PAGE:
Methods and tools team – crafting tools for peace

Published on Monday, 31st of August 2015

The methods and tools team develops new methods to help facilitate peace processes.

Methods and tools team from the left: analyst Mikko Patokallio, analyst Juha Törmänen and senior manager Mikaeli Langinvainio.

Successful peace processes need experienced mediators, but also flexible process design which favours creativity. At CMI, we strongly emphasise the development of new approaches and practices, which allow for adaptable yet systematic process design.

Before any concrete effort to a peace process is made, a solid conflict analysis and actor mapping is critical. This lays the groundwork for successful process design. Who is involved and how? What is being discussed, to what end, and when? How to do we structure the discussion and the overall process? How do we measure change?

The answers to these questions also change constantly during the process. We need active monitoring and analysis to ensure that our design continues to match the evolving environment and support the end goals.

Looking for the best approaches

CMI’s methods and tools team works closely with the other teams to support their work. The methodologies we use and develop help to structure and support the mediation and dialogue processes. Our underlying philosophy is that the responsibility for reaching a sustainable solution rests with the conflict parties. Our responsibility is to assist them in finding that solution.

We base the development of our methods on two complementary pillars. Firstly, we continuously seek to distil the best practices from our own programme. Secondly, we actively follow and adopt the best approaches from both the broader peacebuilding community, and other scientific disciplines and professional practices.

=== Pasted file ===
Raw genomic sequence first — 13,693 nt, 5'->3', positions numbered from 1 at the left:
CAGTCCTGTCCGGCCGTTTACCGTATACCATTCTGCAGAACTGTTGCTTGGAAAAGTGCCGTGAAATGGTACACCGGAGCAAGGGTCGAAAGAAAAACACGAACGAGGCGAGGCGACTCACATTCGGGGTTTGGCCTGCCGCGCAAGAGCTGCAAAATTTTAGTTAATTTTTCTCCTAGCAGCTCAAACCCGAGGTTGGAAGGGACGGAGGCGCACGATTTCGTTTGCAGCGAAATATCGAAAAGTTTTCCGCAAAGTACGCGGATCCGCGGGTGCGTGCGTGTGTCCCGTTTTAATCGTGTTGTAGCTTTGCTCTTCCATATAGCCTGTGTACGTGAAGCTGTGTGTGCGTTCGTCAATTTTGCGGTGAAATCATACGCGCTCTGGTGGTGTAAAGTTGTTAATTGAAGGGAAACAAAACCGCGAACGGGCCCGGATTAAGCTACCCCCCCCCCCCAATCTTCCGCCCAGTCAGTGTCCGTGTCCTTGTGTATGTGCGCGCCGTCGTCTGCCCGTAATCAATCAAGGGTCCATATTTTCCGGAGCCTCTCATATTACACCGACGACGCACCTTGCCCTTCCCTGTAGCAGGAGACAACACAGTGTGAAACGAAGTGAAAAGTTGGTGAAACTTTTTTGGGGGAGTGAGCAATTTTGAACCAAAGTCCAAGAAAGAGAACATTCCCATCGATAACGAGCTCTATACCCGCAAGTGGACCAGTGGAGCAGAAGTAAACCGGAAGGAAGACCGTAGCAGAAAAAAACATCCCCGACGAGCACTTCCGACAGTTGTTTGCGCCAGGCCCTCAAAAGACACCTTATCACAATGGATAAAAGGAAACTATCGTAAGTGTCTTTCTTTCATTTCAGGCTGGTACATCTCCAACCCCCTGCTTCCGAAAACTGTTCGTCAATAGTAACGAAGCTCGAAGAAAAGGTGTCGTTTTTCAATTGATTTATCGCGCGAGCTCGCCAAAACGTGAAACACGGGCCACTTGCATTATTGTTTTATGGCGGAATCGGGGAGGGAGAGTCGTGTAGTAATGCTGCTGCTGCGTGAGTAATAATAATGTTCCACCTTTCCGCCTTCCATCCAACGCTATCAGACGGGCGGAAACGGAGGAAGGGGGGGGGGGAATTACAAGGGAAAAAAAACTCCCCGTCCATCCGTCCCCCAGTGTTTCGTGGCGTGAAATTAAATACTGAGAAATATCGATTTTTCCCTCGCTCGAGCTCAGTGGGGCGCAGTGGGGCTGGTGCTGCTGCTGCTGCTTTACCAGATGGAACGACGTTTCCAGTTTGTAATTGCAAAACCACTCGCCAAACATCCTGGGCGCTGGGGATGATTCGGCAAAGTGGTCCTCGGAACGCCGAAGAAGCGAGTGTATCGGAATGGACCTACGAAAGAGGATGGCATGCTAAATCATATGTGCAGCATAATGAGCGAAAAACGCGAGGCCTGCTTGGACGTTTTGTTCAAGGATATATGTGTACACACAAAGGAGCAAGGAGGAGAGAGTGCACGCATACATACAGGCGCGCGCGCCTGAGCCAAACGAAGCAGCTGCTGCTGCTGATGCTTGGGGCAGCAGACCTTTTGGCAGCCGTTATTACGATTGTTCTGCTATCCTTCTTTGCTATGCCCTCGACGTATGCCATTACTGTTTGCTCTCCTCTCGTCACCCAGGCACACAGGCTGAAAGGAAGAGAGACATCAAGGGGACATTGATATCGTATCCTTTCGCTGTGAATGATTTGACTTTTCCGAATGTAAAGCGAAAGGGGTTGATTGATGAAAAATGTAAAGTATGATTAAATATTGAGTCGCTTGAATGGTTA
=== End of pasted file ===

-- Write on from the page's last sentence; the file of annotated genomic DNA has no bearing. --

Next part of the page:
Innovative designs

We have been able to develop some components that we perceive as rather unique in our field. These include new ways of working on-line, visualising the results of the conflict analysis and the participants’ views, using data mining to capture key messages from inclusive consultation processes, and building roadmapping methodologies that enable the considerations of political positions alongside more technical components of the process.


Looking ahead, we see two different goals. On one hand, some of the methods should be mainstreamed even more broadly within CMI and possibly beyond. On the other hand, we hope to be able to retain our curiosity and continuous learning, so that our programme can continue to be a responsible test bed for innovation.

This article was first published as part of CMI’s Annual Report 2014-2015. The report is available here as PDF and here as a web version.

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